Announcement

Collapse
No announcement yet.

"If you paid your mortgage off, it means you did not manage your funds efficiently"

Collapse
X
 
  • Filter
  • Time
  • Show
Clear All
new posts

    "If you paid your mortgage off, it means you did not manage your funds efficiently"

    As they happily watch their houses swell in value, Americans are changing their attitudes toward mortgage debt. Increasingly, a home is no longer a nest egg whose equity should never be touched, but a seemingly magical ATM enabling the owner to live it up or just live.

    Homeowners took $59 billion in cash out of their houses in the second quarter, double the amount in the 2004 quarter and 16 times the average rate of the mid-1990s, according to data released this month by mortgage giant Freddie Mac.

    People are cashing out so quickly that the term "homeowner" may soon be inaccurate. Fifty years ago, Americans owned, on average, three-quarters of their house and the lender owned the rest. These days, it's approaching an even split.


    Home Equity at Risk - Los Angeles Times

    #2
    Thanks for the flashback.

    It's a nice reminder that the so-called "conventional wisdom" that some people thought was smart can look so foolish a mere 2 years & 3 months later.

    Comment


      #3
      Bad news for homeowners. However, I can't also help but observe that the availability of low-cost housing (even if in the form of a depressed real estate market) isn't an entirely bad thing either.

      Comment


        #4
        I can remember that in the year 2000 that I had had an advisor that tried to get us to get a loan on the house to invest in the stock market and it just didn't sit right with me. Of course, that was when people were buying the dot.coms. I had one advisor once say that if you have to borrow to invest, you shouldn't be investing. I don't mind telling you how relieved I was with that decision, while my husband at the time thought it was the way everyone was making money.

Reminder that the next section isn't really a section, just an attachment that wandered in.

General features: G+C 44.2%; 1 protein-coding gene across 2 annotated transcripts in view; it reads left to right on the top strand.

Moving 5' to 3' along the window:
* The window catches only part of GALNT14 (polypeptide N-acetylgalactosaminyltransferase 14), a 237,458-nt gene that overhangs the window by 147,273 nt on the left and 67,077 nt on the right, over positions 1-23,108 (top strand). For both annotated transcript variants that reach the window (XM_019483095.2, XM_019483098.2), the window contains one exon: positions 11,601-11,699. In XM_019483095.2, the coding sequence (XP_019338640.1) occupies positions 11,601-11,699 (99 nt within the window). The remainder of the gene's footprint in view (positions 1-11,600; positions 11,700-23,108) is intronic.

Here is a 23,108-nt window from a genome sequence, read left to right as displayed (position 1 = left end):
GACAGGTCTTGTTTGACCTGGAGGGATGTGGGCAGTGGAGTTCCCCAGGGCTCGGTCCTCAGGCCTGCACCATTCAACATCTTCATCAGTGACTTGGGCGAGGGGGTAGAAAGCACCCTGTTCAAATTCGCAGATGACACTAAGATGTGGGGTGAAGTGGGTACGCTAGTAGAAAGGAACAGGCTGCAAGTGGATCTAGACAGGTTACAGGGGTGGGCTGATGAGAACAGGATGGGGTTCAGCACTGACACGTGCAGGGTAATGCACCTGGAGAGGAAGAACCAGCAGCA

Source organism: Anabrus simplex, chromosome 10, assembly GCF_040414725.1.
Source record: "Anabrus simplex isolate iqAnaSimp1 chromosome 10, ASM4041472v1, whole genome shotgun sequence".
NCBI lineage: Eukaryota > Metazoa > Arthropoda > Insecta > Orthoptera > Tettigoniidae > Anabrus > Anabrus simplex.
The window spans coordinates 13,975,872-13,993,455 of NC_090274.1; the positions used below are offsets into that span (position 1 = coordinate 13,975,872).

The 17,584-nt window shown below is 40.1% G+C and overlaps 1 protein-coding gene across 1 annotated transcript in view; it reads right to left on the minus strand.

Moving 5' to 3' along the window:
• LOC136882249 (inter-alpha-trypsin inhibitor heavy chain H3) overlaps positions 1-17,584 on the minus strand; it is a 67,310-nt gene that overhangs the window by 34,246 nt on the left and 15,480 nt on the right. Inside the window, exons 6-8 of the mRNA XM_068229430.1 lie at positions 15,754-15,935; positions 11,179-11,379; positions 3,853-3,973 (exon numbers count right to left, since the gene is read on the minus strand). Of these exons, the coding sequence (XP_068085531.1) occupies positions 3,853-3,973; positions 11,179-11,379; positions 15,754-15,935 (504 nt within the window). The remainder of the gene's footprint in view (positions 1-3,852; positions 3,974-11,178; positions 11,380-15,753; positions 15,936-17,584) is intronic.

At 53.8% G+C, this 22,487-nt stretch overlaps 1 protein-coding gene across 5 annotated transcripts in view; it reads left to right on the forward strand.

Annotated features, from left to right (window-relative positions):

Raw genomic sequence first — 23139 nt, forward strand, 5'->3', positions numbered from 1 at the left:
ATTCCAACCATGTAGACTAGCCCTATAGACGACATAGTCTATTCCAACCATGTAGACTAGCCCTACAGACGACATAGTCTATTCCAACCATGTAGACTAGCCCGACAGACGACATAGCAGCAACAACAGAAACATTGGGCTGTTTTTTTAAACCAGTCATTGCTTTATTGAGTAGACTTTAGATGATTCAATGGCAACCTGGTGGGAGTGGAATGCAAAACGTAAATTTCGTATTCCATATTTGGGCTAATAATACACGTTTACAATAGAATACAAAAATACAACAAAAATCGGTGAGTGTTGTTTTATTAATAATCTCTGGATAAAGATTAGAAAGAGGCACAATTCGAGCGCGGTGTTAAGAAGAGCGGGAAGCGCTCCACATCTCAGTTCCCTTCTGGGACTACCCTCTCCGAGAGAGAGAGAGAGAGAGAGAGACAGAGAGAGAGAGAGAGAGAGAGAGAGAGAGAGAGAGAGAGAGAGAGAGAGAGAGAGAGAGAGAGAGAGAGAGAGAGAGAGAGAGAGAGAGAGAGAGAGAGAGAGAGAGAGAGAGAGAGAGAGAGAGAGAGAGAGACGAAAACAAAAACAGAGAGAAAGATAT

People who bought some years ago or bougjt a property that was undervalued is not hurting so much today. Althogh the problem is if they tried to sell, it might just take a while and probably won't see their expected gains.

        Before I get any backlash from investors, I' m not talking about investing in rental or commercial properties. I'm speaking of those who invest in the stock market by using their equity in their homes.

        Comment


          #5
          Hmm...seems like I have heard this thought even on the saving advice forum. If you pay off the mortgage, you are an idiot because you could have invested the difference instead.

          Comment


            #6
            Originally posted by Caoineag View Post
            Hmm...seems like I have heard this thought even on the saving advice forum. If you pay off the mortgage, you are an idiot because you could have invested the difference instead.
            No one's an idiot for paying off his mortgage. There are much worse things someone could be doing with his money.

            But for someone with a long investment horizon looking to maximize his net worth, he'll likely do far better investing in stocks than prepaying a low, fixed rate mortgage. That advice hasn't changed.

            Comment


              #7
              The entirety of the article is worth reading for some good laughs.

              The man who supplied the quote used in the subject header, David Lereah, is out of a job. I bet the debt-free senior citizen Bill Brockmann, if he's alive today, is still in his fully-paid for house.

              The U.S. state of focus in the article is scorching hot on a heat map of misery.

              Comment


                #8
                Originally posted by sweeps View Post
                No one's an idiot for paying off his mortgage. There are much worse things someone could be doing with his money.

                But for someone with a long investment horizon looking to maximize his net worth, he'll likely do far better investing in stocks than prepaying a low, fixed rate mortgage. That advice hasn't changed.
                I second this.

                Comment

                Working...
                X